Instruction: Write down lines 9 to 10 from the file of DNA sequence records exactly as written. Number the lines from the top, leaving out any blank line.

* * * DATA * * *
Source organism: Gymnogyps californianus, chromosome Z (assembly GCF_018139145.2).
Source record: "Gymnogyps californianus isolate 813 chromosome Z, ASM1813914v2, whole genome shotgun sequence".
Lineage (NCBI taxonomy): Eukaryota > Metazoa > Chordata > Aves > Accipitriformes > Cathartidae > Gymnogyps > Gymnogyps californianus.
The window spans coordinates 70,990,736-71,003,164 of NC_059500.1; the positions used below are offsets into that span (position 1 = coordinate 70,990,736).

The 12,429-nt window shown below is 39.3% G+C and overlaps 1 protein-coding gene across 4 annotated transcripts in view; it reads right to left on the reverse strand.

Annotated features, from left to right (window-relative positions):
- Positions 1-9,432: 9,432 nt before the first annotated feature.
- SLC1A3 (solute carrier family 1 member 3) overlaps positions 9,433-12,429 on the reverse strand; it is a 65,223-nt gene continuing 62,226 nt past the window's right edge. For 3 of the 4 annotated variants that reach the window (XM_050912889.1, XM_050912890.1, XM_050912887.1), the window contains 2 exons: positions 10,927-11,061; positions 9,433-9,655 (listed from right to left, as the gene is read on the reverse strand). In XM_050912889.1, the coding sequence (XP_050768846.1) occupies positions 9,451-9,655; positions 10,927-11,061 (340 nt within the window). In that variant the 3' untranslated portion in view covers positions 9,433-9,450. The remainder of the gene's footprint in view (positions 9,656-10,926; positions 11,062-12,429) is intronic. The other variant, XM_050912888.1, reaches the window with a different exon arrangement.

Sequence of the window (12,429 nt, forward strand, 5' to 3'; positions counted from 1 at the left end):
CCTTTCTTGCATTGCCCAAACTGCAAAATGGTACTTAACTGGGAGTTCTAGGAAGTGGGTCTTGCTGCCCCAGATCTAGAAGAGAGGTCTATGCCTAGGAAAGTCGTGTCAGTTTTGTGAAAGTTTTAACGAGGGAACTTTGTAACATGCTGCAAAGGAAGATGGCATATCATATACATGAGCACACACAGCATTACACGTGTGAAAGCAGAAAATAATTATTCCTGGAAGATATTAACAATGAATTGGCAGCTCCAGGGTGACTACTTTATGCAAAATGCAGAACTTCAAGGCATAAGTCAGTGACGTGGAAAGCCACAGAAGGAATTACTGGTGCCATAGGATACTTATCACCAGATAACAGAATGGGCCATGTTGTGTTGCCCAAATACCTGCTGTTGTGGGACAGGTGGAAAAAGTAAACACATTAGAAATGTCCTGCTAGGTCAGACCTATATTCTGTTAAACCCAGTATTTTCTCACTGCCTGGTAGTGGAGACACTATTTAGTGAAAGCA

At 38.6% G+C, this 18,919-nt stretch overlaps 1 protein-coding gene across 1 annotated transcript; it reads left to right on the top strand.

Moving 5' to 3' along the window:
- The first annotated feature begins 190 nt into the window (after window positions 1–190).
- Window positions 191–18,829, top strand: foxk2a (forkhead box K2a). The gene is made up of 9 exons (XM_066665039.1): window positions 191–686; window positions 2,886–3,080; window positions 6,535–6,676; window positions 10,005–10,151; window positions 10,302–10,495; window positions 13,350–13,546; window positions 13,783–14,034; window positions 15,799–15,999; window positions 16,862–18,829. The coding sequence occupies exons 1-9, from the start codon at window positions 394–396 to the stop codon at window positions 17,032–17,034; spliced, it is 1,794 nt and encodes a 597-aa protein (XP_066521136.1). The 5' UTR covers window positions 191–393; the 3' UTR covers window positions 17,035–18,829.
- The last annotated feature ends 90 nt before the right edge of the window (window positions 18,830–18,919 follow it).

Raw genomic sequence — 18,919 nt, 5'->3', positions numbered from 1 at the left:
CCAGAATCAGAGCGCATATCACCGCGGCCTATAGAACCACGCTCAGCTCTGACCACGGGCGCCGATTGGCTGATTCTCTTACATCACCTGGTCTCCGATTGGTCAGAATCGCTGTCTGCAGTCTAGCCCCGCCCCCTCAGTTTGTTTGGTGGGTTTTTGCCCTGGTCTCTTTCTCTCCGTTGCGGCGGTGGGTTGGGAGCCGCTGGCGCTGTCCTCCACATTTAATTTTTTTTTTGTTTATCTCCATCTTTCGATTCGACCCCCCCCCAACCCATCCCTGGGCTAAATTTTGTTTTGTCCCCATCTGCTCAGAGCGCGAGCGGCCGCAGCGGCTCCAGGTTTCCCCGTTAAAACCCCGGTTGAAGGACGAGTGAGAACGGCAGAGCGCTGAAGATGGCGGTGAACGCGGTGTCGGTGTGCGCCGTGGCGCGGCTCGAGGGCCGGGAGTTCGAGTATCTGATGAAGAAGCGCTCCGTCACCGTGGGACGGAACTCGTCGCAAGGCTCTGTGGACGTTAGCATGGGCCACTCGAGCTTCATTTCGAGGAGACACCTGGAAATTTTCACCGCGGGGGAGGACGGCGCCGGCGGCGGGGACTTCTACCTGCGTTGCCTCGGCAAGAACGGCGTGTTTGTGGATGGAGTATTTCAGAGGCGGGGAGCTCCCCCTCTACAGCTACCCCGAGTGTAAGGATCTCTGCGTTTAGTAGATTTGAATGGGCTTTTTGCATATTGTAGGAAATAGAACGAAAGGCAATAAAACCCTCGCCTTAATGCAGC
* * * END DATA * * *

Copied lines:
Sequence of the window (12,429 nt, forward strand, 5' to 3'; positions counted from 1 at the left end):
CCTTTCTTGCATTGCCCAAACTGCAAAATGGTACTTAACTGGGAGTTCTAGGAAGTGGGTCTTGCTGCCCCAGATCTAGAAGAGAGGTCTATGCCTAGGAAAGTCGTGTCAGTTTTGTGAAAGTTTTAACGAGGGAACTTTGTAACATGCTGCAAAGGAAGATGGCATATCATATACATGAGCACACACAGCATTACACGTGTGAAAGCAGAAAATAATTATTCCTGGAAGATATTAACAATGAATTGGCAGCTCCAGGGTGACTACTTTATGCAAAATGCAGAACTTCAAGGCATAAGTCAGTGACGTGGAAAGCCACAGAAGGAATTACTGGTGCCATAGGATACTTATCACCAGATAACAGAATGGGCCATGTTGTGTTGCCCAAATACCTGCTGTTGTGGGACAGGTGGAAAAAGTAAACACATTAGAAATGTCCTGCTAGGTCAGACCTATATTCTGTTAAACCCAGTATTTTCTCACTGCCTGGTAGTGGAGACACTATTTAGTGAAAGCA